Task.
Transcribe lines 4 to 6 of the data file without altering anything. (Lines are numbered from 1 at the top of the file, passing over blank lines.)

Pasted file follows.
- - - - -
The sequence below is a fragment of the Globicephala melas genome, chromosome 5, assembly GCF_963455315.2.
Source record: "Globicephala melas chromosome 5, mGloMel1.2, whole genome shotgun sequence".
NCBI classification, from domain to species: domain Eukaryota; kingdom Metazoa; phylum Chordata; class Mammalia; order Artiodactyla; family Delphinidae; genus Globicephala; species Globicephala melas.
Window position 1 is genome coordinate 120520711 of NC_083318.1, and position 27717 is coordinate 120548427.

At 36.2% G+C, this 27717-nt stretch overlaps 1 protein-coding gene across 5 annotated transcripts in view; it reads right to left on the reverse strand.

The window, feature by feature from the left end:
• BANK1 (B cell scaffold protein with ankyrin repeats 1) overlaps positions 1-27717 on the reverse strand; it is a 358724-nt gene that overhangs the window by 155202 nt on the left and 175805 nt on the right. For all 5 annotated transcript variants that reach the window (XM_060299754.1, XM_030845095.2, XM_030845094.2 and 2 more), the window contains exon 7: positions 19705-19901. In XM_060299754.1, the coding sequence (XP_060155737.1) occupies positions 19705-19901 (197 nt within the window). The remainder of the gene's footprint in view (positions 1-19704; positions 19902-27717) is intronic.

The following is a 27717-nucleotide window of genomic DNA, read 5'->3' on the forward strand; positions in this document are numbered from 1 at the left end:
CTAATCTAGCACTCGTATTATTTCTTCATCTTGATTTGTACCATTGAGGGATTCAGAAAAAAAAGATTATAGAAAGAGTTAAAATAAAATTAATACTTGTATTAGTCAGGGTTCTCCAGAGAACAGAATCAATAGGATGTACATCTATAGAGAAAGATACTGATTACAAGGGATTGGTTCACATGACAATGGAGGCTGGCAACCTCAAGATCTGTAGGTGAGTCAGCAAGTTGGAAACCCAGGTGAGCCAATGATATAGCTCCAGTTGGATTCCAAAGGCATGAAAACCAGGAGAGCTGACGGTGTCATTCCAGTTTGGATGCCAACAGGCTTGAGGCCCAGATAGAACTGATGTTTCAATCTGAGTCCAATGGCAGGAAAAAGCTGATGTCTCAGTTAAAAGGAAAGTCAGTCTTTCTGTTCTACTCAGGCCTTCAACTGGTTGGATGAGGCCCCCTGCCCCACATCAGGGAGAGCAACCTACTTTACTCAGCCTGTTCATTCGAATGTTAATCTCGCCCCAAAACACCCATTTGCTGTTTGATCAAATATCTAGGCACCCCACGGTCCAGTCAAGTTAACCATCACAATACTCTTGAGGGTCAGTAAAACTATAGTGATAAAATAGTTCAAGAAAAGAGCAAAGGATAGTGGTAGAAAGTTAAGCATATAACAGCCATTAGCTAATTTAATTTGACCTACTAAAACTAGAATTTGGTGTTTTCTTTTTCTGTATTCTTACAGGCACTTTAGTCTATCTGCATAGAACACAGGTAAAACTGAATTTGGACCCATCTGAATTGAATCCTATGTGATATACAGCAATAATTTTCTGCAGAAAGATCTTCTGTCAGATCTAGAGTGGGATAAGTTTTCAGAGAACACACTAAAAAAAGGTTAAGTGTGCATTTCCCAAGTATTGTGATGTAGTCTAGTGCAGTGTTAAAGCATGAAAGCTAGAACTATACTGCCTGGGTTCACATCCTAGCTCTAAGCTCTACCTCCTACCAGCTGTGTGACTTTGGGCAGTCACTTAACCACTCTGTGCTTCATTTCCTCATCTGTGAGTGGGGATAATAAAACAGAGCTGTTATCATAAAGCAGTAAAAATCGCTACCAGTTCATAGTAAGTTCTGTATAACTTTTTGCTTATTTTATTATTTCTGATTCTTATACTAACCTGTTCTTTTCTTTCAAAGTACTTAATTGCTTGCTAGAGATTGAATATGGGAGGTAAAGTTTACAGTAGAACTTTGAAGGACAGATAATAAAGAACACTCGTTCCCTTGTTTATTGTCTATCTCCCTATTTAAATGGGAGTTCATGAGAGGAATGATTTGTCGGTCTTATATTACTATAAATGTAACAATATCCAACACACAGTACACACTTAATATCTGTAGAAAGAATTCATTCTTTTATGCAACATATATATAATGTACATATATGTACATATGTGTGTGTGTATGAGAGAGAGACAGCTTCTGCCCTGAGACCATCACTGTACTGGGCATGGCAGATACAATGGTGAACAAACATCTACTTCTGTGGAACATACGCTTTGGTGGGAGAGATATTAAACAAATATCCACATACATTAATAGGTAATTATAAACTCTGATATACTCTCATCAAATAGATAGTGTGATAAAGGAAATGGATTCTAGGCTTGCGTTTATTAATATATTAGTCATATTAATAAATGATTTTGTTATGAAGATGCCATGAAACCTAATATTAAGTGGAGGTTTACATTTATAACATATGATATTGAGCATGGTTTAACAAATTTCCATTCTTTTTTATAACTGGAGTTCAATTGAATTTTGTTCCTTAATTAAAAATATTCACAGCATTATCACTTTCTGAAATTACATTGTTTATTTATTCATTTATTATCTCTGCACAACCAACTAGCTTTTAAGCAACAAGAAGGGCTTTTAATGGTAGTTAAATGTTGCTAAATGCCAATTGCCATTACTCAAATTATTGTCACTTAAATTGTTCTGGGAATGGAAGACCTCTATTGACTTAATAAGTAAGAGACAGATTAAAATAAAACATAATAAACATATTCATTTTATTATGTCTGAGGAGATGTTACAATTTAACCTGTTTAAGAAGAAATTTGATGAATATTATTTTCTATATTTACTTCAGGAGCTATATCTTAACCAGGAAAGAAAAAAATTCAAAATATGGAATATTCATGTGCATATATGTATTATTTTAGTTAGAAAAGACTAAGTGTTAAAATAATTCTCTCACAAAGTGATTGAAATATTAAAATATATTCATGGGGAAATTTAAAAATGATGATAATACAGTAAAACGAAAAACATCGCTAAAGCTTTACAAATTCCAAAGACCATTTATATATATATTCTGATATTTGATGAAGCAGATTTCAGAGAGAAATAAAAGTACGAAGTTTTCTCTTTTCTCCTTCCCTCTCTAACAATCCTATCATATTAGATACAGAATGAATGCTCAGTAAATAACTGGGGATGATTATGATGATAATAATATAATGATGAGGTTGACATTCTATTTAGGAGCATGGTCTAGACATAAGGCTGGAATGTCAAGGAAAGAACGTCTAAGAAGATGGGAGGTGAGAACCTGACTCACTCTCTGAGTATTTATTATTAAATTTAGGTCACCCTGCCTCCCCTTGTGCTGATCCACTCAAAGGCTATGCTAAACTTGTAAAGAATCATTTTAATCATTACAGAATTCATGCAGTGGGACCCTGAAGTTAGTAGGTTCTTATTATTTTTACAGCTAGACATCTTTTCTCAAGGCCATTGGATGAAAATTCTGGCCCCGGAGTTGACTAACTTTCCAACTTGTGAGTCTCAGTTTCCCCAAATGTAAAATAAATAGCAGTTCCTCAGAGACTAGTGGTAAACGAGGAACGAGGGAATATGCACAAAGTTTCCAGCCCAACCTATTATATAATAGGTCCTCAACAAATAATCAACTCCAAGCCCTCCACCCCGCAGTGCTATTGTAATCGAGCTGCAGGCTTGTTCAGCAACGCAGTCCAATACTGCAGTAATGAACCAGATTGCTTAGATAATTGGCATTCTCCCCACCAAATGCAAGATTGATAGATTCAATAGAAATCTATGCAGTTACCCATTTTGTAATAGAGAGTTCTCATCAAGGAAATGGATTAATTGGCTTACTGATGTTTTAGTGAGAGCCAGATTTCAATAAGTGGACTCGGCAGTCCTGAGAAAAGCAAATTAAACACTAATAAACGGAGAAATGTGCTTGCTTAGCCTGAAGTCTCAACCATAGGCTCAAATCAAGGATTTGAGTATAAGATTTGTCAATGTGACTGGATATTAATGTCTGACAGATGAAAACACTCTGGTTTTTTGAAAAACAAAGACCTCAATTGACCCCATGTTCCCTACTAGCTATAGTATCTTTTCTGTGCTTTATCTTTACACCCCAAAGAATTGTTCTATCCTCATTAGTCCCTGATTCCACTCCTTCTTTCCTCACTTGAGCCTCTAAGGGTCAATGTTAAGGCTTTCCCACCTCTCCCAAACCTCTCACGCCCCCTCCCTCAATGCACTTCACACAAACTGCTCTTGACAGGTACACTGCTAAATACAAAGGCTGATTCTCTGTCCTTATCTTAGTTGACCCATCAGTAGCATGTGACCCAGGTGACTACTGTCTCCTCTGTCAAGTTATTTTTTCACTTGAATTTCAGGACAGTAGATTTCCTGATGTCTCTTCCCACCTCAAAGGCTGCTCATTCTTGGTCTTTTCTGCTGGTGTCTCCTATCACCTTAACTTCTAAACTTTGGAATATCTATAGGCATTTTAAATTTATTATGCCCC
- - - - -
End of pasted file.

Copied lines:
Window position 1 is genome coordinate 120520711 of NC_083318.1, and position 27717 is coordinate 120548427.

At 36.2% G+C, this 27717-nt stretch overlaps 1 protein-coding gene across 5 annotated transcripts in view; it reads right to left on the reverse strand.

The window, feature by feature from the left end: